What really got me interested in dog training was the desire to train my dog to do tricks. And once I was able to train my dog to do a trick, I was instantly hooked!
I remember the first trick that I taught my dog was, “Shake a paw.” Although very basic in nature, it was the coolest thing to me. And this developed into all sorts of tricks like “Jumping into my arms” and “Clean up your toys.”
There’s nothing quite like having guests over and seeing how amazed they are when my dogs perform the tricks. The one trick that everybody loves is “Shy,” which is my Siberian Husky touching her nose with one of her paws. It’s extremely cute!
In this chapter, I will give you some training guides that you can use to train your dog to do tricks. These tricks are not complicated and any dog can do them. Plus, you’ll be using the same luring technique as described in the obedience training from the previous chapter.
If your dog has not mastered the basic obedience behaviors from the previous chapter, I recommend that you do that first. These tricks are slightly more difficult to train and will require a good understanding of luring before you proceed.
Also, some tricks will require your dog to be able to sit or lie down. For example, your dog must first be able to lie down before you can train him to, “Roll over.”
Okay, let’s get started!
First, be sure to have some highly desirable food or treats that your dog really loves. It must be something that excites your dog to the point where he would do anything to get it. It can be anything he loves—chicken, sausages, beef, liver, etc.
Trick #1: The Spin
Description: The purpose of this exercise is to teach your dog to “Spin” in a circle numerous times.
Set-Up: Find a quiet and non-distracting environment so that your dog can focus entirely on you.
This way, your dog will be doing a half circle while following the lure. As soon as your dog completes the half circle, immediately let go of the treat. This will reinforce your dog in this behavior.
First, begin by training your dog to complete one circle. Then, once your dog can do it easily, move your lure in a circle twice in a row before releasing the treat. You can incrementally make it more challenging until your dog is doing four or five turns before you release the treat.
Step 1: Say the command “Spin.”
Step 2: Lure your dog to spin two or three turns.
Step 3: Release the treat.
Please be patient—it may require a week or two before your dog will respond to the “Spin” command without having to lure him.
Trick #2: The Roll Over
Description: The purpose of this exercise is to teach your dog to “Roll over” numerous times.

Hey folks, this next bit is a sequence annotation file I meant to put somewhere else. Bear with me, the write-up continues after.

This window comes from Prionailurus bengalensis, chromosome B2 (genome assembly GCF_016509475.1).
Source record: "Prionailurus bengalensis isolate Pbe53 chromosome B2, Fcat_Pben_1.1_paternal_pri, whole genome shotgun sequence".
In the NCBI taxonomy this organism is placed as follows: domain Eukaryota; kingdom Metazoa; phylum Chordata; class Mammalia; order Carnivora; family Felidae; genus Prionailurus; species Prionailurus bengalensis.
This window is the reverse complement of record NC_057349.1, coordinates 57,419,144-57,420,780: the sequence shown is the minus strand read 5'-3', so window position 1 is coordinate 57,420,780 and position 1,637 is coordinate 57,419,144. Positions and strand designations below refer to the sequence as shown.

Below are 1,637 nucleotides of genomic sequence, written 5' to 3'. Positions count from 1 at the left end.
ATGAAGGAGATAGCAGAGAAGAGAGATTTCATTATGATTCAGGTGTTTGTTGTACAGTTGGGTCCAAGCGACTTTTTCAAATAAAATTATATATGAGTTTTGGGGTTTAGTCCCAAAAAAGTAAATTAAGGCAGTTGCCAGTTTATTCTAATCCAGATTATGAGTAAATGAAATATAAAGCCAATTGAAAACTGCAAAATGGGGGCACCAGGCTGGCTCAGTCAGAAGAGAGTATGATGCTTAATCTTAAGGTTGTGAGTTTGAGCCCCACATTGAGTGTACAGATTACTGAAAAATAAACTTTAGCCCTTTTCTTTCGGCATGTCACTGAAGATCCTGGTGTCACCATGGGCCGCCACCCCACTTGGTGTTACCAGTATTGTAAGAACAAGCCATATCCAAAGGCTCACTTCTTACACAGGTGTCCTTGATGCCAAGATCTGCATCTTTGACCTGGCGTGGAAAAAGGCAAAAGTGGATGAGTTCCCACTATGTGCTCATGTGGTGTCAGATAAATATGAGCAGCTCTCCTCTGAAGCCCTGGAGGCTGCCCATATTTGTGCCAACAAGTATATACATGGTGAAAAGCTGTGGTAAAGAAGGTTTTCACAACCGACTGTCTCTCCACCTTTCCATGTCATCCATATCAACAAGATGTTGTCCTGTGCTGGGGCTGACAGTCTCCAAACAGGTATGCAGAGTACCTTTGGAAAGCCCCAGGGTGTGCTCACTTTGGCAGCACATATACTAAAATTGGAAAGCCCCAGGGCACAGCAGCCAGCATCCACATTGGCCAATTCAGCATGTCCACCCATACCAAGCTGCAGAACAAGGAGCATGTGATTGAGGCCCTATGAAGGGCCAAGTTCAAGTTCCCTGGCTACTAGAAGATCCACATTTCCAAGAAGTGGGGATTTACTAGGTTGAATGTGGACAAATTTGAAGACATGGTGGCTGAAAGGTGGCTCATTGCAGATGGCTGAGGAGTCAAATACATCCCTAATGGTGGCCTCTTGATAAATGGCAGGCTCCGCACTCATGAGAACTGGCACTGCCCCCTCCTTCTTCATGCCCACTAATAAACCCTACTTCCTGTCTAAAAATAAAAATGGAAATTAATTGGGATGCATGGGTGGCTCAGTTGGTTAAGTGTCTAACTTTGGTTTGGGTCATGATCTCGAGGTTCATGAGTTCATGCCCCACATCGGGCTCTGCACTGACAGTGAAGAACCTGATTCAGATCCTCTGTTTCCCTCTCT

Set-Up: It would be ideal if you could train on a soft surface like carpet or a grass area, as a hard floor might not be comfortable for your dog’s back.
Once your dog has followed the lure and is looking towards his back, immediately let go of the treat. This is an uncomfortable position for your dog, so you want to build value in being in this position by giving positive reinforcements.
Step 1: Say the command “Roll over.”
Step 2: Lure your dog to roll over.
Step 3: Release the treat.
Tip: In order for the command to be properly conditioned, you must have precise timing. This means that each step must take place within one second of the previous one.
Trick #3: The Figure Eight
Description: The purpose of this exercise is to teach your dog to “Figure eight” in and out of your legs.
Set-Up: Find a location with a non-slippery surface like carpet, grass or asphalt. Training your dog on a hardwood or ceramic floor might be slippery for your dog.
Place your left hand behind you and between your legs. Lure your dog towards the middle of your legs and wiggle your left hand until your dog notices that you have a treat in it. Once he sniffs your left hand, immediately let go of the treat and let him eat it (see pictures).
The goal of this exercise is to get your dog to follow the lure in your right hand, and to notice that there is food in your left hand.
This can be accomplished by luring your dog two or three times in a row, then repeating the action without food in your hand. This way, your dog won’t know whether there’s food in your hand or not.
And once your dog has completed the “figure eight” behavior, you grab a treat from your pocket and give it to him.
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